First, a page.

You know how awesome it is to be a student here. You have great instructors, a support team to help you every step of the way. You are going to go out into the world and be the king or queen of all healthcare interns ever…. But do you know all the other ways you can show that you are the ultimate Allen School fan?
- Social Media!! – We are everywhere. We have Facebook, Instagram, Youtube, Google+, Linked-In, Pinterest, and more. If you want to know what we are up to and support your fellow students be sure to like us, follow us, tweet us, snap us, and show off your own moments of triumph during class, intern, and beyond. You can even show off your Allen School pride with our great Facebook Frames.
- Testify – You’ve seen the posters on the wall and on the website. Want to share your own story? Send us your testimonial and picture to firstname.lastname@example.org and we will share it with everyone. You never know who else you may inspire to change their life through education just like you did.
- Hash It Out – #AllenSchool, #AllenSchoolStrong, #GreatestMedicalAssistantEver. The sky is the limit when it comes to tagging. We want to see your best hashtag so we can share your Allen School success with everyone.
- Buy the DVD?? – Just kidding, there is no DVD. We would love to see your success though and invite all of our students to take part in our “I Got Hired” video series. You can either visit the student services department or make your own video and send it to us at email@example.com it’s very easy. Just hit record and tell us who you are, where you got hired, and how much you love the Allen School.
- Tell Us All About It – No one is better at telling potential students what it’s like to be part of the Allen School family than YOU are! Fire up your video recorder and give us a short blurb on what life is like at the Allen School and we’ll feature you in our “Day In The Life” series on YouTube.
Our students mean everything to us and we want to share your success at every step of the way. So please check us out on Social Media, share your greatest moments, and become the ultimate Allen School fan!!
Back to school means it’s time to think of creative ways to provide healthy lunches to kids. Truth be told, there are times that packing school lunches can redundant and seen as a ‘chore’ for parents. Help is on the way! Here are some simple things to try to make the experience a little more pleasant.
- Involve your kids – have them pick fruit for their lunch, pack crackers, or fill up juice / water bottles. When they feel they have ownership into what they are eating, they are more likely to eat it!
- Meal-prep on the weekend or cook in bulk. – It’s always a good idea to make a few extra servings of kid’s favorite snack or meals. Muffins, pasta, or rice & beans store very easily in the freezer! They can be taken out the night before and will defrost the next morning to pack a fun and healthy lunch. It’s also helpful to spend an hour over the weekend preparing snack bags for an easy Grab & Go.
- Consider “convenience” foods such as berries, olives, jerky, boiled eggs, or strong cheese. These are easy to pack ahead in snack bags.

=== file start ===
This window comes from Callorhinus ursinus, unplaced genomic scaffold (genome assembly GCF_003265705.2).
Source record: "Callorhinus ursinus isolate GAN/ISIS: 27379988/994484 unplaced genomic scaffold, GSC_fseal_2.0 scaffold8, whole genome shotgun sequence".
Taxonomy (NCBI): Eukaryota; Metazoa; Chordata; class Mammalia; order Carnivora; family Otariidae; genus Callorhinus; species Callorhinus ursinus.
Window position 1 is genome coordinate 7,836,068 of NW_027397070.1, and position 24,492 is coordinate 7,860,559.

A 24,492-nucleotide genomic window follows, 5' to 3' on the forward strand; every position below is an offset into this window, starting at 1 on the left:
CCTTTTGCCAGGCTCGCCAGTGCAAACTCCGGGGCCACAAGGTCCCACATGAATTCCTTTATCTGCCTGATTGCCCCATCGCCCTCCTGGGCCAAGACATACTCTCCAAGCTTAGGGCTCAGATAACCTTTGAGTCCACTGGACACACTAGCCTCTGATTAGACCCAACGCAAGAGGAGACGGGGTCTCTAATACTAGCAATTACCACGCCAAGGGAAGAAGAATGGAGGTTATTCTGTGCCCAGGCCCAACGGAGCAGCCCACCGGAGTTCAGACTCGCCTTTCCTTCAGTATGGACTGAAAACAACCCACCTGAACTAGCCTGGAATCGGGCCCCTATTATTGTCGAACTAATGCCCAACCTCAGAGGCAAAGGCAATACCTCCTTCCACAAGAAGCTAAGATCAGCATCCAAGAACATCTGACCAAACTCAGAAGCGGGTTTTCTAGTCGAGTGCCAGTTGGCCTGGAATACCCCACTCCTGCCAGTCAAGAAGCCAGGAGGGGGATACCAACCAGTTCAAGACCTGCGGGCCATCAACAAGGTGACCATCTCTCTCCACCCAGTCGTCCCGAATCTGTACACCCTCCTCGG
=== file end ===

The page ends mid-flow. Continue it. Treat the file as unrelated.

A healthy lunch doesn’t have to be a chore. Motivation is the first successful ingredient to a healthy lunch and ultimately a happy child!
Every month the Allen School of Health Sciences
is proud to support an important cause through education, awareness, and of course giving through fundraising and donations as part of our Institution For HOPE
Initiative. This is a great opportunity for our students to not only become educated on challenges their patients may face as they head into their new careers, but also a chance to give and make a direct impact on lives of others.Every September we dedicate our time and efforts towards Sickle Cell Anemia
. Sickle Cell Anemia is an inherited disease that causes chronic anemia (low red blood cell counts) as well as periodic episodes of pain. The red blood cells in people with Sickle Cell Anemia are faulty and tend to cluster together and lose their normal round shape. Instead they become elongated and take on a shape similar to a crescent moon or sickle. When this occurs they aren’t able to pass through the tiny blood vessels located throughout the body and they become trapped, which causes both the anemia and pain that are the trademarks of this disease. These blood cells also have a much shorter life cycle than a normal red blood cell and tend to die in 10 to 20 days instead of the normal 120 days a healthy red blood cell lives.So, what are some ways you can help raise awareness for Sickle Cell Anemia and make a difference in people’s lives?
- Donate Blood – blood transfusions are a vital part of current treatment of Sickle Cell Anemia.
- Learn More – there are great resources on the web to help you get educated and learn how this disease affects those who have it as well as those around them.
- Volunteer – There are many camps, support groups, youth clubs, and other opportunities for you to get involved.
- Attend Events – Sickle Cell Anemia organizations across the country host walks, fundraisers, and other benefits that allow you to have a great time and make a difference in fighting this disease
- Donate – Every penny brings researchers one step closer to fighting this disease. Many states have their own local organizations that you can donate to, or you can visit the Sickle Cell Disease Association of America or the American Sickle Cell Anemia Association for more information.
The Allen School prides itself on going beyond the classroom and bringing education to life for all of our students and staff. We are proud of the culture of giving and support we have developed in our 56 years as an institution. If you are ready to be part of something more contact us today to get started www.allenschool.edu